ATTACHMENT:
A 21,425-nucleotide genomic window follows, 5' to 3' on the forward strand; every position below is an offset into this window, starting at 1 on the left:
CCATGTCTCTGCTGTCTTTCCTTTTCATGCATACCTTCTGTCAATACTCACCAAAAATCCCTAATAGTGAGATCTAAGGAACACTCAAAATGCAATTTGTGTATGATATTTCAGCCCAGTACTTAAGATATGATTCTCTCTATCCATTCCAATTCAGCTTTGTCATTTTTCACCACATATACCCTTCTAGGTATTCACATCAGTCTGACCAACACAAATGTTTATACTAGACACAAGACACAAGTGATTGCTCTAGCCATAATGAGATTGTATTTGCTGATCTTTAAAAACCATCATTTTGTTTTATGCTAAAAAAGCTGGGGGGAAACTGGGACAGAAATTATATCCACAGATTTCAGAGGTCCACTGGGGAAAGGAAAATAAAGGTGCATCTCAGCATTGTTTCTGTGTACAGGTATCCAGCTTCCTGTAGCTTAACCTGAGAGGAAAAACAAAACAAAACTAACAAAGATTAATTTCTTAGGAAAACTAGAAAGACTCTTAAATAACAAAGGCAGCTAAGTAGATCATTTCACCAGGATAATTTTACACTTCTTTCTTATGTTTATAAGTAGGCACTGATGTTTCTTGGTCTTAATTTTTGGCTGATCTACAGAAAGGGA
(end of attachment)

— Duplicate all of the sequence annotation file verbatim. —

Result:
A 21,425-nucleotide genomic window follows, 5' to 3' on the forward strand; every position below is an offset into this window, starting at 1 on the left:
CCATGTCTCTGCTGTCTTTCCTTTTCATGCATACCTTCTGTCAATACTCACCAAAAATCCCTAATAGTGAGATCTAAGGAACACTCAAAATGCAATTTGTGTATGATATTTCAGCCCAGTACTTAAGATATGATTCTCTCTATCCATTCCAATTCAGCTTTGTCATTTTTCACCACATATACCCTTCTAGGTATTCACATCAGTCTGACCAACACAAATGTTTATACTAGACACAAGACACAAGTGATTGCTCTAGCCATAATGAGATTGTATTTGCTGATCTTTAAAAACCATCATTTTGTTTTATGCTAAAAAAGCTGGGGGGAAACTGGGACAGAAATTATATCCACAGATTTCAGAGGTCCACTGGGGAAAGGAAAATAAAGGTGCATCTCAGCATTGTTTCTGTGTACAGGTATCCAGCTTCCTGTAGCTTAACCTGAGAGGAAAAACAAAACAAAACTAACAAAGATTAATTTCTTAGGAAAACTAGAAAGACTCTTAAATAACAAAGGCAGCTAAGTAGATCATTTCACCAGGATAATTTTACACTTCTTTCTTATGTTTATAAGTAGGCACTGATGTTTCTTGGTCTTAATTTTTGGCTGATCTACAGAAAGGGA